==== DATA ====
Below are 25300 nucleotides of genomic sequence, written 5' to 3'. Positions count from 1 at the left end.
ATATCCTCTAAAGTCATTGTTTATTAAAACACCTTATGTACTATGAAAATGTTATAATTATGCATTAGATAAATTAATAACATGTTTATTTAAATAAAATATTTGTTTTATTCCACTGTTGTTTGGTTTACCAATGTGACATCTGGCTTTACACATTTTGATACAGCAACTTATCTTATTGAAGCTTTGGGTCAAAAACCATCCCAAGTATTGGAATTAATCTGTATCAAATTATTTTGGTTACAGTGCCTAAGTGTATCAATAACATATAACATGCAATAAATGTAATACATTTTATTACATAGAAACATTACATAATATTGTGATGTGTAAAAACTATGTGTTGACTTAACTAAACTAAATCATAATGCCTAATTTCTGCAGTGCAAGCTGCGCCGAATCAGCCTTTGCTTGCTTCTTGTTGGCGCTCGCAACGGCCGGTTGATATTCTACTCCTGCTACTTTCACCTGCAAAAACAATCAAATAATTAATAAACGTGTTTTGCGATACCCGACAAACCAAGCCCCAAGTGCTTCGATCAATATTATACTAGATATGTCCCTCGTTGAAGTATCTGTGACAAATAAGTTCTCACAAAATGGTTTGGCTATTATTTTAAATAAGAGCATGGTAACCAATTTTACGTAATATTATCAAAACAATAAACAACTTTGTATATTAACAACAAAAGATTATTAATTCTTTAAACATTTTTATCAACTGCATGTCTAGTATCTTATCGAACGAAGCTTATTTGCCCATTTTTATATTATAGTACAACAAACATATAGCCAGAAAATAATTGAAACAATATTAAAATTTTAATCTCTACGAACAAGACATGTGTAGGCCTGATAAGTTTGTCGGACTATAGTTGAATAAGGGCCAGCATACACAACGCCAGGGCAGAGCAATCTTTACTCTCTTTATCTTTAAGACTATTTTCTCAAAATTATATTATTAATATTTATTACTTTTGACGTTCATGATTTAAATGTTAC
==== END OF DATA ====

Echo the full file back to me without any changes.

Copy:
Below are 25300 nucleotides of genomic sequence, written 5' to 3'. Positions count from 1 at the left end.
ATATCCTCTAAAGTCATTGTTTATTAAAACACCTTATGTACTATGAAAATGTTATAATTATGCATTAGATAAATTAATAACATGTTTATTTAAATAAAATATTTGTTTTATTCCACTGTTGTTTGGTTTACCAATGTGACATCTGGCTTTACACATTTTGATACAGCAACTTATCTTATTGAAGCTTTGGGTCAAAAACCATCCCAAGTATTGGAATTAATCTGTATCAAATTATTTTGGTTACAGTGCCTAAGTGTATCAATAACATATAACATGCAATAAATGTAATACATTTTATTACATAGAAACATTACATAATATTGTGATGTGTAAAAACTATGTGTTGACTTAACTAAACTAAATCATAATGCCTAATTTCTGCAGTGCAAGCTGCGCCGAATCAGCCTTTGCTTGCTTCTTGTTGGCGCTCGCAACGGCCGGTTGATATTCTACTCCTGCTACTTTCACCTGCAAAAACAATCAAATAATTAATAAACGTGTTTTGCGATACCCGACAAACCAAGCCCCAAGTGCTTCGATCAATATTATACTAGATATGTCCCTCGTTGAAGTATCTGTGACAAATAAGTTCTCACAAAATGGTTTGGCTATTATTTTAAATAAGAGCATGGTAACCAATTTTACGTAATATTATCAAAACAATAAACAACTTTGTATATTAACAACAAAAGATTATTAATTCTTTAAACATTTTTATCAACTGCATGTCTAGTATCTTATCGAACGAAGCTTATTTGCCCATTTTTATATTATAGTACAACAAACATATAGCCAGAAAATAATTGAAACAATATTAAAATTTTAATCTCTACGAACAAGACATGTGTAGGCCTGATAAGTTTGTCGGACTATAGTTGAATAAGGGCCAGCATACACAACGCCAGGGCAGAGCAATCTTTACTCTCTTTATCTTTAAGACTATTTTCTCAAAATTATATTATTAATATTTATTACTTTTGACGTTCATGATTTAAATGTTAC